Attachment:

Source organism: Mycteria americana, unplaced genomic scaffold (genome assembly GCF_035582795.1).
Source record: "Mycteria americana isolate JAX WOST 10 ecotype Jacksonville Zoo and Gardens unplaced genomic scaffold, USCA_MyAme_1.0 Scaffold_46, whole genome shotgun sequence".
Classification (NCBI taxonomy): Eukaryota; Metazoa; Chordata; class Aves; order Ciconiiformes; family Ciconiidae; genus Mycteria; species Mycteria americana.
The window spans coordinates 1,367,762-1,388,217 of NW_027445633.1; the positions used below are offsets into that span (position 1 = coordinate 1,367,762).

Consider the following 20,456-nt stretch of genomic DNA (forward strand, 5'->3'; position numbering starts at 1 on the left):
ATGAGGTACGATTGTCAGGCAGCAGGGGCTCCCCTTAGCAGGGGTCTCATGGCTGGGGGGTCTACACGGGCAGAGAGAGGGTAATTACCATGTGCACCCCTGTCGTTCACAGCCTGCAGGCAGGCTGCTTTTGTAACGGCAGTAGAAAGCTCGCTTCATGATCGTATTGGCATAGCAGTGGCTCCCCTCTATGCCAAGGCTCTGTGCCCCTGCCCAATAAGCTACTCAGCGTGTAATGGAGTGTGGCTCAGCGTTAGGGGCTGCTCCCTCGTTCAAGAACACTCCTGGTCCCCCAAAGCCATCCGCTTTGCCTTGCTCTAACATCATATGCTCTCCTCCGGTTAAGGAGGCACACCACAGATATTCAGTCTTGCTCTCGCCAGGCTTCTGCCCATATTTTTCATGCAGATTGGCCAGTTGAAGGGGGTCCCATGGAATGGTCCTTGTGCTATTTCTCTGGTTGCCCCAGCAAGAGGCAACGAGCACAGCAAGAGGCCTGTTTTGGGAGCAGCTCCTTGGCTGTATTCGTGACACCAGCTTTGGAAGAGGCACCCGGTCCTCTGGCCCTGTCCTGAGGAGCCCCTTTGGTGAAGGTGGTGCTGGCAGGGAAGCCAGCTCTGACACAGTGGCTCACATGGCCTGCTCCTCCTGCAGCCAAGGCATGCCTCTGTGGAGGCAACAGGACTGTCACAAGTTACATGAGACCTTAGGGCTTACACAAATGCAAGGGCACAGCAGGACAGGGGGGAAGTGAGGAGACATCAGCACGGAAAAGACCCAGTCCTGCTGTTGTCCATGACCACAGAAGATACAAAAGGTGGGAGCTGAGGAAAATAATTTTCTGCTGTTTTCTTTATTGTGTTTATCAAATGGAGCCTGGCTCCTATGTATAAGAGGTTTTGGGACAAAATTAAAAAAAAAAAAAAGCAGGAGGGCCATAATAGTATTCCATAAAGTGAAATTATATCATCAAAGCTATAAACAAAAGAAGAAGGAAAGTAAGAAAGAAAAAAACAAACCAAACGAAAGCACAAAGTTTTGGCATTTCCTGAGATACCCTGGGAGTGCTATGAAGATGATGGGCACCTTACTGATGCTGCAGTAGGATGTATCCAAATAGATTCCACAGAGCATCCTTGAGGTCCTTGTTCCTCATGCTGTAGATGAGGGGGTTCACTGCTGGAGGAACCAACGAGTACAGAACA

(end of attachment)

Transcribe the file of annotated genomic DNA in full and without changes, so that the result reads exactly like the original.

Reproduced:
Source organism: Mycteria americana, unplaced genomic scaffold (genome assembly GCF_035582795.1).
Source record: "Mycteria americana isolate JAX WOST 10 ecotype Jacksonville Zoo and Gardens unplaced genomic scaffold, USCA_MyAme_1.0 Scaffold_46, whole genome shotgun sequence".
Classification (NCBI taxonomy): Eukaryota; Metazoa; Chordata; class Aves; order Ciconiiformes; family Ciconiidae; genus Mycteria; species Mycteria americana.
The window spans coordinates 1,367,762-1,388,217 of NW_027445633.1; the positions used below are offsets into that span (position 1 = coordinate 1,367,762).

Consider the following 20,456-nt stretch of genomic DNA (forward strand, 5'->3'; position numbering starts at 1 on the left):
ATGAGGTACGATTGTCAGGCAGCAGGGGCTCCCCTTAGCAGGGGTCTCATGGCTGGGGGGTCTACACGGGCAGAGAGAGGGTAATTACCATGTGCACCCCTGTCGTTCACAGCCTGCAGGCAGGCTGCTTTTGTAACGGCAGTAGAAAGCTCGCTTCATGATCGTATTGGCATAGCAGTGGCTCCCCTCTATGCCAAGGCTCTGTGCCCCTGCCCAATAAGCTACTCAGCGTGTAATGGAGTGTGGCTCAGCGTTAGGGGCTGCTCCCTCGTTCAAGAACACTCCTGGTCCCCCAAAGCCATCCGCTTTGCCTTGCTCTAACATCATATGCTCTCCTCCGGTTAAGGAGGCACACCACAGATATTCAGTCTTGCTCTCGCCAGGCTTCTGCCCATATTTTTCATGCAGATTGGCCAGTTGAAGGGGGTCCCATGGAATGGTCCTTGTGCTATTTCTCTGGTTGCCCCAGCAAGAGGCAACGAGCACAGCAAGAGGCCTGTTTTGGGAGCAGCTCCTTGGCTGTATTCGTGACACCAGCTTTGGAAGAGGCACCCGGTCCTCTGGCCCTGTCCTGAGGAGCCCCTTTGGTGAAGGTGGTGCTGGCAGGGAAGCCAGCTCTGACACAGTGGCTCACATGGCCTGCTCCTCCTGCAGCCAAGGCATGCCTCTGTGGAGGCAACAGGACTGTCACAAGTTACATGAGACCTTAGGGCTTACACAAATGCAAGGGCACAGCAGGACAGGGGGGAAGTGAGGAGACATCAGCACGGAAAAGACCCAGTCCTGCTGTTGTCCATGACCACAGAAGATACAAAAGGTGGGAGCTGAGGAAAATAATTTTCTGCTGTTTTCTTTATTGTGTTTATCAAATGGAGCCTGGCTCCTATGTATAAGAGGTTTTGGGACAAAATTAAAAAAAAAAAAAAGCAGGAGGGCCATAATAGTATTCCATAAAGTGAAATTATATCATCAAAGCTATAAACAAAAGAAGAAGGAAAGTAAGAAAGAAAAAAACAAACCAAACGAAAGCACAAAGTTTTGGCATTTCCTGAGATACCCTGGGAGTGCTATGAAGATGATGGGCACCTTACTGATGCTGCAGTAGGATGTATCCAAATAGATTCCACAGAGCATCCTTGAGGTCCTTGTTCCTCATGCTGTAGATGAGGGGGTTCACTGCTGGAGGAACCAACGAGTACAGAACA